Getting to Highland Park is a scenic drive out into the north Georgia hills, down a one lane road, and just when you think the road cannot get any worse, the so-called pavement ends and it becomes a dirt road. After a quarter mile on the narrow and winding dirt road, just as you are absolutely sure you made a wrong turn somewhere, you come upon the privacy fencing and sign at the Highland Park entrance. Turning in the graveled drive takes you past a pond and up the drive where you come through a stand of pines and it suddenly opens up into a large registration parking area and you see a to see building - far bigger than you expected - that has a distinct country theme with natural cedar tree posts holding up the tin porch roof. Very cool.

                        Once inside you discover a large wood walled showroom absolutely filled with dirt bike goodies, and there are new KTMs everywhere. KTM accessories are also everywhere � exhausts, sweatshirts, key chains, jackets, skid pans, hats, wallets, you name it. To the rear is a long wooden parts counter with rows of tall parts shelving behind it, filled with KTM parts. You see, Highland Park is also home to KTM World (ktmworld.com), one of the largest KTM facilities anywhere. Highland Park and KTM World compliment each other, and you can stop in to go riding, buy a KTM, rent a KTM for the day, get your bikes suspension serviced, pick up some new riding gear, and a lot more. Truly a unique place for off-road enthusiasts.

                        KTM World provided four 2007 KTM woods bikes, a 200XCW, 250XCW, 300XCW, and 400XCW, pulled right out of the rental fleet. They were all showroom stock except for the nice Scotts steering dampers. The rental bikes were very nice, perfectly prepped, and had new or almost new Pirelli intermediates at both ends. Very nice. And you can just drive up 7 days a week and rent these bikes? Man, that is simply amazing, and the cost is far less than you would imagine.

                        Highland Park provided the testing facility and organized nine woods riders to come out on a brisk Sunday morning in January to ride their own bikes and the four 2007 KTMs. The test riders are all competent riders, ages 33 to 49, with skill levels ranging from C up to A, and most race now or have raced in the past. The test riders personal bikes included a built 480cc Honda CRF450 set up for woods use, a more standard CRF450, a Kawasaki KDX220, Yamaha WR400F, and a Honda CR250R set up for woods use, plus a 06 KTM 250XC, an 05 and 06 KTM 450 EXC, and a 06 KTM 400 EXC.

                        Commenting on the test, Wright explained �The idea was to ride the much improved 2007 KTMs just like anyone can buy, and see how they faired against nine well prepared bikes owned by the test riders, including some pretty nice one and two year old KTMs. I wanted big bikes, small bikes, 2-strokes, and 4-strokes, plus riders with various skill levels to make this test as real as it gets, and the results as real as it gets.�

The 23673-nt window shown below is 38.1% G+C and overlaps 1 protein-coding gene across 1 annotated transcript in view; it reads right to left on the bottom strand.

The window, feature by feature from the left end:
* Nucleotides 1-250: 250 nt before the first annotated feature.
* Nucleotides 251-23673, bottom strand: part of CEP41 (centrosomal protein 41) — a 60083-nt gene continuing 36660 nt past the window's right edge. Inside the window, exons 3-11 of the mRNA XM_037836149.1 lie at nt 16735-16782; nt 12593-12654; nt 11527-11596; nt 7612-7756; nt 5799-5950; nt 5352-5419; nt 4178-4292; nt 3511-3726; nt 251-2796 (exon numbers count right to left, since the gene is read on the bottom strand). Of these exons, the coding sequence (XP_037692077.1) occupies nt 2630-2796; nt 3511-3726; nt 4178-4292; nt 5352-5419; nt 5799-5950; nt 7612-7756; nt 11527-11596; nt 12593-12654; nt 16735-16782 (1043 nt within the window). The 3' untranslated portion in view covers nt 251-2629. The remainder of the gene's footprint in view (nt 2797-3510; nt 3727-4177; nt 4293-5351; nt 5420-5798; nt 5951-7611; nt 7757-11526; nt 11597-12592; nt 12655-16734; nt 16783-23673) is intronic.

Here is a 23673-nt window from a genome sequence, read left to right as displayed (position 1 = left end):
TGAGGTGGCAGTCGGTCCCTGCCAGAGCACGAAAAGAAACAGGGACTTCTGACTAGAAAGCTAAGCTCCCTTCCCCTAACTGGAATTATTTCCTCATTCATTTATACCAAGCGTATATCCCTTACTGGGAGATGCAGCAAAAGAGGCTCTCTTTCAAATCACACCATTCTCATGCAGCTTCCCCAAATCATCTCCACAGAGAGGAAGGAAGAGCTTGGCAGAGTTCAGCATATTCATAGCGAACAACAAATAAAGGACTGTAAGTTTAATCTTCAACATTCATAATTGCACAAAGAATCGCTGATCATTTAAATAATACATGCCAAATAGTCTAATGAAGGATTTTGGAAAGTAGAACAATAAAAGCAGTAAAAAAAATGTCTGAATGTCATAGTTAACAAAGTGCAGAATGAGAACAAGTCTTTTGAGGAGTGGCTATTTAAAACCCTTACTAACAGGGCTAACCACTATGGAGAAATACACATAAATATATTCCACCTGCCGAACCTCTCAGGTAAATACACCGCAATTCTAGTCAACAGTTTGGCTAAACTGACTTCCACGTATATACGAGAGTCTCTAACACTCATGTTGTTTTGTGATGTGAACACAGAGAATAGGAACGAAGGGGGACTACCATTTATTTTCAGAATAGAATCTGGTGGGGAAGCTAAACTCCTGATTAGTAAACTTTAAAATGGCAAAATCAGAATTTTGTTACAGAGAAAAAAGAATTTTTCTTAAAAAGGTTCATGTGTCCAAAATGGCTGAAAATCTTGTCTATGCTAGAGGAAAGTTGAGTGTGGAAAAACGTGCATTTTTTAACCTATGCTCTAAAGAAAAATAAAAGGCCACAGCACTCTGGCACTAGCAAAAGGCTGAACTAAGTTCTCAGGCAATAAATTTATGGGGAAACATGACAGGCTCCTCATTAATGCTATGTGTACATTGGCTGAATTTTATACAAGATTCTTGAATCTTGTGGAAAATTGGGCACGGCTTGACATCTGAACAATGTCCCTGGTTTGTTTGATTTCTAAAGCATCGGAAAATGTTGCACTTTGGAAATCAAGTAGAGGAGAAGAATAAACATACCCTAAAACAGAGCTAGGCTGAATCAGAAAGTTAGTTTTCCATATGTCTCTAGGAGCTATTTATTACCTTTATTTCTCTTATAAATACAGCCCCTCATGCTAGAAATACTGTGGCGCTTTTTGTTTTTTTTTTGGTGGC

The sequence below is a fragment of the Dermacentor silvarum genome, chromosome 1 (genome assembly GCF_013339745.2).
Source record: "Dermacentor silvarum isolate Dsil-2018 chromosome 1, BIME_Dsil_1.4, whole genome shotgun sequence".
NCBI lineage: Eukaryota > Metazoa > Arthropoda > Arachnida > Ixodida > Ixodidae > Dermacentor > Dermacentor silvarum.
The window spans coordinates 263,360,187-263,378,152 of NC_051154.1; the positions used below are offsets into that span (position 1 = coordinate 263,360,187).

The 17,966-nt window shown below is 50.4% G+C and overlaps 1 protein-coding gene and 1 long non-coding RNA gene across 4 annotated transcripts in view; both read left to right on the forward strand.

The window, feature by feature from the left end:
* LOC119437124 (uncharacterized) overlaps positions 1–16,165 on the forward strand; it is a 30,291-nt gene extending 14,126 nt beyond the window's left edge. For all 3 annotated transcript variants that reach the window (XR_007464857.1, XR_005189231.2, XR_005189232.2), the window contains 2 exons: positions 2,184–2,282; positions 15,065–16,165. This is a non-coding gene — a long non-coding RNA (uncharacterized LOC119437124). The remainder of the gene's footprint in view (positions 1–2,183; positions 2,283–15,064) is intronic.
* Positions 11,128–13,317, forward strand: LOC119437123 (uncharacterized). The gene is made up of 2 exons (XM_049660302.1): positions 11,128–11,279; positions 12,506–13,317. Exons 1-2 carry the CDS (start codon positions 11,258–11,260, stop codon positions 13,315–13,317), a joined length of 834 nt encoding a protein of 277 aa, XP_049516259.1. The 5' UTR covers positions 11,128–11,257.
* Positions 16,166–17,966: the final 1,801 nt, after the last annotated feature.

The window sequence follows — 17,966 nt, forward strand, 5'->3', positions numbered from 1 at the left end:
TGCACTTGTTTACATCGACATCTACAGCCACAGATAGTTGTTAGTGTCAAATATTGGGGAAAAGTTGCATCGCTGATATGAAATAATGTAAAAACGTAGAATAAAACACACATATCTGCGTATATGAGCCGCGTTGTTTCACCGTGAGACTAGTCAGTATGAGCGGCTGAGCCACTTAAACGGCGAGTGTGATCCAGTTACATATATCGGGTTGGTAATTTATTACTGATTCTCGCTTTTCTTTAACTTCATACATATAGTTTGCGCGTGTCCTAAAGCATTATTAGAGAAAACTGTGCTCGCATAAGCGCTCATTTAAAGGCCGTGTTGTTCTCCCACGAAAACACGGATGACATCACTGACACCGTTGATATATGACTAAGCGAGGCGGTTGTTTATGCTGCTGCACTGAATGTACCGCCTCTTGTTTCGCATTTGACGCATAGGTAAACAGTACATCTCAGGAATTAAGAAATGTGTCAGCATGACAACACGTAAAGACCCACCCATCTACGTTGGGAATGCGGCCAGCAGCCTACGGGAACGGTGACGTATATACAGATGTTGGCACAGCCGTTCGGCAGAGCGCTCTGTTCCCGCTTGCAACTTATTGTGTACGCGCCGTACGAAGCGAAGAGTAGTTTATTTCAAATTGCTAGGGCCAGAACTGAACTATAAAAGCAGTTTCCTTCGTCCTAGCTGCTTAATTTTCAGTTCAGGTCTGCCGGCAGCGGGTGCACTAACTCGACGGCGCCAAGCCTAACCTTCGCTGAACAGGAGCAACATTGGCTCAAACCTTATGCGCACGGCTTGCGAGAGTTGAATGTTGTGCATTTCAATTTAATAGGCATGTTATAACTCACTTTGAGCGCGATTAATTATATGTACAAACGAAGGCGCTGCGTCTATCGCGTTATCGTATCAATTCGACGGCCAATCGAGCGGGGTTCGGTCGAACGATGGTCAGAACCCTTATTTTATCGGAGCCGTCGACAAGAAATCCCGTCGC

When asked about the test loop riders would have to negotiate, Wright said �I put together a good 8 mile loop with varying terrain. A special test section, some fast dirt roads, a mix of tight single track and faster trails, and a hill climb or two. We needed a little bit of everything to really test the riders and the machines.�

                        The shootout began with a riders meeting, then everyone went outside to the start/finish area and all test riders were given a questionnaire to complete just before going out for a their first test loop. Questions ranged from �What size bike do prefer for woods use� to �Which bike do you think you will ride fastest�, and �Do you prefer 2-strokes or 4-strokes�. Each rider would do the approximately 8 mile loop on his own bike, then a loop on each of the 2007 KTMs, then a final loop on their own bike, with the first and last loop on their personal bikes averaged together.

                        Riders left in 5 minute intervals, and each test loop was timed, but the riders were never allowed to see their times! When asked about this, Wright explained �I want the riders to ride each bike as best they can, and give us good feedback on the questionnaires after each test ride, without knowledge of which bike they rode fastest. I want to compile data that is not biased by the rider knowing he did well or poorly on any particular bike, including his own. I thought it best to keep their times secret until after the testing and all questionnaires were completed. We may find some very interesting results by the end of the day!�

                        TEST RESULTS